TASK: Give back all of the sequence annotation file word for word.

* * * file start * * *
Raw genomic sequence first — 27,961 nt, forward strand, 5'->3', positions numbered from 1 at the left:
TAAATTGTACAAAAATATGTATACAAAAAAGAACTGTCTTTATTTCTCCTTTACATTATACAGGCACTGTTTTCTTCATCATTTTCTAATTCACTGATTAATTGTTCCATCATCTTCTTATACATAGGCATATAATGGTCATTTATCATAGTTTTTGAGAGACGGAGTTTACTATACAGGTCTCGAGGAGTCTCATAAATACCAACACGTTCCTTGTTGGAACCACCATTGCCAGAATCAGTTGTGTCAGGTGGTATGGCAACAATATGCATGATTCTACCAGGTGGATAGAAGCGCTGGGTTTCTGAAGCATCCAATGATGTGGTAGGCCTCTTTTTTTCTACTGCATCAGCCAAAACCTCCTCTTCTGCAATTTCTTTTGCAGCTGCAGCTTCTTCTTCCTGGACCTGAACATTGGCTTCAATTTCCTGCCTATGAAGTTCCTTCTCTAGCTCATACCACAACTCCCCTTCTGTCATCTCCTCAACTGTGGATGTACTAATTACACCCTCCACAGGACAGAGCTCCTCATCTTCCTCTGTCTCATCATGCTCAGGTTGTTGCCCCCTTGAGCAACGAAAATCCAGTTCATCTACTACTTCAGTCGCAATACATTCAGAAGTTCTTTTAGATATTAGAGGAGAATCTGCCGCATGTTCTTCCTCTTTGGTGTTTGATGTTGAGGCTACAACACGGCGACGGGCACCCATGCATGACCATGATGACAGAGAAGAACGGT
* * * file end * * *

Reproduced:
Raw genomic sequence first — 27,961 nt, forward strand, 5'->3', positions numbered from 1 at the left:
TAAATTGTACAAAAATATGTATACAAAAAAGAACTGTCTTTATTTCTCCTTTACATTATACAGGCACTGTTTTCTTCATCATTTTCTAATTCACTGATTAATTGTTCCATCATCTTCTTATACATAGGCATATAATGGTCATTTATCATAGTTTTTGAGAGACGGAGTTTACTATACAGGTCTCGAGGAGTCTCATAAATACCAACACGTTCCTTGTTGGAACCACCATTGCCAGAATCAGTTGTGTCAGGTGGTATGGCAACAATATGCATGATTCTACCAGGTGGATAGAAGCGCTGGGTTTCTGAAGCATCCAATGATGTGGTAGGCCTCTTTTTTTCTACTGCATCAGCCAAAACCTCCTCTTCTGCAATTTCTTTTGCAGCTGCAGCTTCTTCTTCCTGGACCTGAACATTGGCTTCAATTTCCTGCCTATGAAGTTCCTTCTCTAGCTCATACCACAACTCCCCTTCTGTCATCTCCTCAACTGTGGATGTACTAATTACACCCTCCACAGGACAGAGCTCCTCATCTTCCTCTGTCTCATCATGCTCAGGTTGTTGCCCCCTTGAGCAACGAAAATCCAGTTCATCTACTACTTCAGTCGCAATACATTCAGAAGTTCTTTTAGATATTAGAGGAGAATCTGCCGCATGTTCTTCCTCTTTGGTGTTTGATGTTGAGGCTACAACACGGCGACGGGCACCCATGCATGACCATGATGACAGAGAAGAACGGT